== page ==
Speech by Dr.Fidel Castro Ruz, President of the Republic of Cuba, presented at the public forum held in San José de las Lajas, Havana Province, on January 27, 2001.
People of Havana;
Compatriots in all of Cuba:
Humanity has entered one of the most complicated periods in its history.
We have begun the new millennium amid the din of an intense and prolonged battle.
The coming years will be decisive not only for Cuba, but for all of the peoples who live on this planet.
During the century that has just come to an end, many years were lost in wars, in the parceling out of the world, in the plunder and exploitation, both collective and individual, of the immense majority of human beings. And all this took place when we still had more than enough time to foresee and confront many of the gravest problems that weigh so heavily on the world. The enormous advances in science and technology were already within reach.
At the beginning of the 20th century, there were still abundant expanses of virgin land, forests, water and mineral deposits for use in a rational and sustainable manner. The air and seas were not saturated with contaminants and chemical wastes to the inconceivable extent that they are today.
World politics and economics moved forward at such a blind and chaotic pace that concepts like the environment, biological diversity, the preservation of nature, dessertification, holes in the ozone layer and climatic changes were barely known or even mentioned a few decades ago. Under a system of anarchic and chaotic production, which eventually gave rise to the current state of imperial, hegemonic and unipolar control, enormous amounts of resources were squandered, nature was significantly damaged, and absurd and unsustainable models of consumption were established, which constitute really unattainable dreams for the immense majority of those who living on the planet today and those who will live on it tomorrow.
In the course of barely a century, a large part of the hydrocarbon reserves that nature took hundreds of millions of years to create have been burned and released into the air and the seas as gas and by-product waste. The quest to seek profits at any cost, with no ethical or moral principles or foresight whatsoever, has left a devastating wake for current and future generations.
When reflecting upon what is happening in the world, it is impossible to ignore that the advances made by humankind in political development, social justice and peaceful coexistence lag far behind its extraordinary scientific and technological achievements.
Meanwhile, the world population has already grown to beyond six billion people, two thirds of whom live in unbearable backwardness and poverty. In fifty years more, no fewer than three billion more people will share our already contaminated planet. Today, 1.8 billion are children and adolescents under 16 years of age, like many of the youngsters gathered here today, blossoms bursting with hope and joy. Some five billion more will be born over the next five decades while many of those under 20 today will still be alive.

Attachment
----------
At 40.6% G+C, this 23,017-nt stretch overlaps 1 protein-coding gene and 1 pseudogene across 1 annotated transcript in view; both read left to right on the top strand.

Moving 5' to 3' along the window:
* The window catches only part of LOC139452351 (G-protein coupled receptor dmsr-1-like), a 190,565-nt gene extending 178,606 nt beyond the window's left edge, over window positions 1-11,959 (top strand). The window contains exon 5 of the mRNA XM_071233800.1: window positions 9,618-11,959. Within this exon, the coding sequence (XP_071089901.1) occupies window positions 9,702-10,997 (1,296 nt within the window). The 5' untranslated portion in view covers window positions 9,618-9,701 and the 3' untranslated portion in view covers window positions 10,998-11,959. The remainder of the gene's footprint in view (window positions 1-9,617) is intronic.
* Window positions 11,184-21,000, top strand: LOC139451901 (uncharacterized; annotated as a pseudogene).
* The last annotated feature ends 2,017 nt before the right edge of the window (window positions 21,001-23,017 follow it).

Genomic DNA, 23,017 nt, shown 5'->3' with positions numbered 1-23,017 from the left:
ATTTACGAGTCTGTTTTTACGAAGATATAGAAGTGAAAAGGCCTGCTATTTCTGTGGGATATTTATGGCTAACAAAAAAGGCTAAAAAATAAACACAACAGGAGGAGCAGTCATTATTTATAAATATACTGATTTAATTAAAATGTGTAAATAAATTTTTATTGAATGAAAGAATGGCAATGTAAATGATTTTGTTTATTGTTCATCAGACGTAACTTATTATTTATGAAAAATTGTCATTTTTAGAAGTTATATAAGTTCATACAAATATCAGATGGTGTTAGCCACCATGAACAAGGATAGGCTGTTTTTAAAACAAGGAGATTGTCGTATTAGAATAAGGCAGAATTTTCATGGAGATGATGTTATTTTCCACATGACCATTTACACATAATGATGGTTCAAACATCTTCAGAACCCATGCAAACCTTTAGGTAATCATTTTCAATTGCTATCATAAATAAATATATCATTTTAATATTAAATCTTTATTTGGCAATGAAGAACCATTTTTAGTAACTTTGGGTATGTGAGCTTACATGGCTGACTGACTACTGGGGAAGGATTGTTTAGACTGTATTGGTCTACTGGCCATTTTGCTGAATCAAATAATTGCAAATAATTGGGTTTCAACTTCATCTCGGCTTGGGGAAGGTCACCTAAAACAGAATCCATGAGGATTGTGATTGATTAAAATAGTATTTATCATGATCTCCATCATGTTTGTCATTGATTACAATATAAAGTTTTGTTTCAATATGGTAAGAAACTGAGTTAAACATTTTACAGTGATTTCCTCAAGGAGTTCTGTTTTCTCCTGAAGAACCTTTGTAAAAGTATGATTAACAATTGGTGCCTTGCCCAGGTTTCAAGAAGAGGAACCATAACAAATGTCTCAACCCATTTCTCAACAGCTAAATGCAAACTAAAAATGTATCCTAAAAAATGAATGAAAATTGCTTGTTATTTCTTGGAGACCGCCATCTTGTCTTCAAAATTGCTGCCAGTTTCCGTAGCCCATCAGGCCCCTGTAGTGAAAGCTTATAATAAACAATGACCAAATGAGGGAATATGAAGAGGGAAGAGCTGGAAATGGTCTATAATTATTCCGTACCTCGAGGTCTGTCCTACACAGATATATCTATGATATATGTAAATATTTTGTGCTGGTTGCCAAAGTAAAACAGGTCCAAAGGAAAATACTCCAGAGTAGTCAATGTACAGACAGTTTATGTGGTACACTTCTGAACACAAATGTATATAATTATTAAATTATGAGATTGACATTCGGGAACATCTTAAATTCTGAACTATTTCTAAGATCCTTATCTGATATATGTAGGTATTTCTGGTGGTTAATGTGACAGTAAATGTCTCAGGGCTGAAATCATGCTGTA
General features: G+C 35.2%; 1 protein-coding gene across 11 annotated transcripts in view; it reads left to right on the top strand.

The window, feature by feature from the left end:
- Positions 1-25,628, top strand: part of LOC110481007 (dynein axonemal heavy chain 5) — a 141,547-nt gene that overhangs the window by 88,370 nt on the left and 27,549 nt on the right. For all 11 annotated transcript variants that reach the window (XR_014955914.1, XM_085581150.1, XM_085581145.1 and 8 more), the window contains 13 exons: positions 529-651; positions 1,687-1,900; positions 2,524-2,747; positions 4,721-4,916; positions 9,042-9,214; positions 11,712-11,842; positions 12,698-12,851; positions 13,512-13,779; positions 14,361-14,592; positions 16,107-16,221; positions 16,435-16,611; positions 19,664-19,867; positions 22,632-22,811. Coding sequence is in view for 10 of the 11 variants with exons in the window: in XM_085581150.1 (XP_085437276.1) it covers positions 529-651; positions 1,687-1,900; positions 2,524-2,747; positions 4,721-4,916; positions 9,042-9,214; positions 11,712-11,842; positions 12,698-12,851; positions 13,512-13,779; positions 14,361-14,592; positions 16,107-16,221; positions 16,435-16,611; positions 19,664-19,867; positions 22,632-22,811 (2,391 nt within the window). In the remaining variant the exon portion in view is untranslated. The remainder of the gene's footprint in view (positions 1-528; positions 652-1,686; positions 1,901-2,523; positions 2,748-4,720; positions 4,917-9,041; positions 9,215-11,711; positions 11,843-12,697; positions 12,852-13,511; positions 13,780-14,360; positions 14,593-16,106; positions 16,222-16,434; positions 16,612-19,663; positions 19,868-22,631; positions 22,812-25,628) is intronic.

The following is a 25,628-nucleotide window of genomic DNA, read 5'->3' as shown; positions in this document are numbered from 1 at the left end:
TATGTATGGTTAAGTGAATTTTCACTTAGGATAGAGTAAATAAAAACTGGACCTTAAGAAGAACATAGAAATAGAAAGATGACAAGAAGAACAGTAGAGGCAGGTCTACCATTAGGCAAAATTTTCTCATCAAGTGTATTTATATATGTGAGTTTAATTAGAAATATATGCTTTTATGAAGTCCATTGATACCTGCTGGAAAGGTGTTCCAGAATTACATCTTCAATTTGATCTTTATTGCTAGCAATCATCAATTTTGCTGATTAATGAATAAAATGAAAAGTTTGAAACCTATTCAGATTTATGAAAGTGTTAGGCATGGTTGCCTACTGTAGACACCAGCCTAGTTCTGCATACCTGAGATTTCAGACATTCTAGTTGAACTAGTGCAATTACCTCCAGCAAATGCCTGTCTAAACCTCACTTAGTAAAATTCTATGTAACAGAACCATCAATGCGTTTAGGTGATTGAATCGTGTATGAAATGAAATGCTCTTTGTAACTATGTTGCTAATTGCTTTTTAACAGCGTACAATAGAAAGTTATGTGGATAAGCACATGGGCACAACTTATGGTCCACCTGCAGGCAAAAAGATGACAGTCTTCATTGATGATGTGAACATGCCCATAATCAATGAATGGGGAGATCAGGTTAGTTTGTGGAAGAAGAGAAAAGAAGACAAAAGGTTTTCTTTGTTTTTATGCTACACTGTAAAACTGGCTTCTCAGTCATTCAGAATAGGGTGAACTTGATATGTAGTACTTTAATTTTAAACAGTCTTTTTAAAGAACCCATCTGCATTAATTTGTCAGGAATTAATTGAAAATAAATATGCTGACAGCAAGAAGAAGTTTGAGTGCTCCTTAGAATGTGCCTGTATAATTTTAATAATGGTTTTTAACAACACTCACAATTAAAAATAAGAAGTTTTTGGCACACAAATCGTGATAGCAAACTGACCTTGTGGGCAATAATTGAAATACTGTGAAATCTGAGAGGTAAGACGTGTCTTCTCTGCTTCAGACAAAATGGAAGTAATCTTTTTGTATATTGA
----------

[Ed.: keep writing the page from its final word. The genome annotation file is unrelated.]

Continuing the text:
Can there be any more urgent and immediate task than that of preserving the minimal living conditions necessary for all of these human beings who will be children, adolescents, and adults, young and old?
A worn-out and obsolete world order will not be capable of saving humanity and creating the natural conditions indispensable for a dignified and decent life on the planet. Real equality of opportunity and genuine justice for all human beings of every nation, ethnic group, culture and religion cannot continue to be put off in any corner of the world. This is not an ideological matter; it has become a matter of life and death for the human species.
It is obvious that nothing can be expected of those who wield the power and privileges of hegemonic rule. The neoliberal globalization they have imposed on the world is unsustainable. The first symptoms of crisis are already visible, and that crisis will be even more profound to the extent that the real economy is transformed into a speculative economy, encompassing most of the financial operations taking place in the world every day.
The conflicts between centers of economic power will increase, and the fight for markets will be fiercer. The usual objectives of any system of production have been turned upside down: the economy does not function and grow to create goods and services; goods and services are consumed to make the economy function and grow.
Nevertheless, there is not the slightest indication that those who control the bulk of the world’s power and resources are capable of understanding this reality, and even if they did understand it, they have neither the will nor the real power to change it. Today, the transnationals are institutions with more capacity, wealth and power than all of the world’s governments put together. And the crisis will be even further accelerated as they continue to merge and increasingly dominate the world’s finances, production and economy, moved by the blind and uncontrollable laws of the system that gave rise to them.
The most likely course of events is that in a relatively short time, a profound crisis will finally erupt that will lead to the ruin of the majority of the world’s nations. Poverty and hunger will expand, and the possibilities for development will be further reduced for the poor countries, where the immense majority of the world’s population live.
The experiences that humanity has lived through up so far teach us that neither cold analysis and rational thinking nor foresight and basic common sense can produce solutions. It is unfortunate, but history has proven that major solutions only come from major crises.